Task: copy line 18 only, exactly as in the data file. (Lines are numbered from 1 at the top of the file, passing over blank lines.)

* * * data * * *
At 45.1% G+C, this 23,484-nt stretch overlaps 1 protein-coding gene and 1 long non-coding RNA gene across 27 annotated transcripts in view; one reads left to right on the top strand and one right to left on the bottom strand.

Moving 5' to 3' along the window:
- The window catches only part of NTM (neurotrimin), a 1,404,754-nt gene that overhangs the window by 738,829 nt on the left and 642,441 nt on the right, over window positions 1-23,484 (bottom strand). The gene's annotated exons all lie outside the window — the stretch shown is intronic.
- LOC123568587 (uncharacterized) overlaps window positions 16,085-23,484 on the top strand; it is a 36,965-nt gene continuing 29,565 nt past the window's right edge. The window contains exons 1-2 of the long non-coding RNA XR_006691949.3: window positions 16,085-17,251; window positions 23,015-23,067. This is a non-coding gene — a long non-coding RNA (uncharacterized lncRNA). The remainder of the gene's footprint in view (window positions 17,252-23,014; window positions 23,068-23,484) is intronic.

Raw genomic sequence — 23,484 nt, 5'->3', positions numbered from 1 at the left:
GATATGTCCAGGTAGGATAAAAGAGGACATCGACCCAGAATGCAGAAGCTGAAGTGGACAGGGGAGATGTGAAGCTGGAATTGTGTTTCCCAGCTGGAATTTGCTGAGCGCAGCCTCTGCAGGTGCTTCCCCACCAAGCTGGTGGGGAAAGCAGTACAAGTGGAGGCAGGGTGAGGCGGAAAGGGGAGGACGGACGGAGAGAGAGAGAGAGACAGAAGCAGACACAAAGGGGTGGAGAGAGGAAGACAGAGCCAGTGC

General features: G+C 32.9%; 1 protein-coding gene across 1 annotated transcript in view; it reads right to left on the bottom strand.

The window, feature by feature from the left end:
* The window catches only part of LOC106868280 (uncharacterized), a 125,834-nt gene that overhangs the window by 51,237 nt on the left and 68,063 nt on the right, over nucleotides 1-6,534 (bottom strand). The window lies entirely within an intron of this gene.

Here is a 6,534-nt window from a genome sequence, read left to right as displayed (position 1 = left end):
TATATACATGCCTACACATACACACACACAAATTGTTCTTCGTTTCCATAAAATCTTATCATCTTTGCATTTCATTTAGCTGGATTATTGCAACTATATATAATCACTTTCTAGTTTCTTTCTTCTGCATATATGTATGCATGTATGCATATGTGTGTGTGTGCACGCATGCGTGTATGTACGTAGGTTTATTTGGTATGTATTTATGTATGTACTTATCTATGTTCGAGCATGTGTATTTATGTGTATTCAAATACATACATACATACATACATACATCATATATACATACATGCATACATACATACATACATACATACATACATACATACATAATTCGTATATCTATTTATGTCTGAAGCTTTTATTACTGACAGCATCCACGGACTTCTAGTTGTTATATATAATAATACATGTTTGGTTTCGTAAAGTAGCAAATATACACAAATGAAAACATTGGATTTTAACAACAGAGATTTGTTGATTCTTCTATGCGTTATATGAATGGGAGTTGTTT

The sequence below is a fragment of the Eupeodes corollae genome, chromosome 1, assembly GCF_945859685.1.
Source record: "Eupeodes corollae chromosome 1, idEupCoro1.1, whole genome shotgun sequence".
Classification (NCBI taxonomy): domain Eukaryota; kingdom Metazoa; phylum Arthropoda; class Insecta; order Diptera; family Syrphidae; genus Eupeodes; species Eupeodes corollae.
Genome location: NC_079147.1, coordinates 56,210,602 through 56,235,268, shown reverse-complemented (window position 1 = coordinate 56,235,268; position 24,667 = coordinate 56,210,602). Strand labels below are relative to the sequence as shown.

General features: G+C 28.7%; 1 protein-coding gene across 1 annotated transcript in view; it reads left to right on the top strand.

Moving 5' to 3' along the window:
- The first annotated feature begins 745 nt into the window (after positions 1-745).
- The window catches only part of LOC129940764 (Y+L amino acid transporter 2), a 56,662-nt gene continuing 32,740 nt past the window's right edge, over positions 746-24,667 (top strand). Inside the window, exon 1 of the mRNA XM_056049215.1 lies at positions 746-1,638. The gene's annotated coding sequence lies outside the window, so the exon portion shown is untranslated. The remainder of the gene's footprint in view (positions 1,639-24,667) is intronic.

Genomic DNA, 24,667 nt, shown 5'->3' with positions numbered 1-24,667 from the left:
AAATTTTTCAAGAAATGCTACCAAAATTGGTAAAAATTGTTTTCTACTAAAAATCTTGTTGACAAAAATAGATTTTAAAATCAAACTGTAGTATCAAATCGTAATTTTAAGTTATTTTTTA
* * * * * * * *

- The first annotated feature begins 745 nt into the window (after positions 1-745).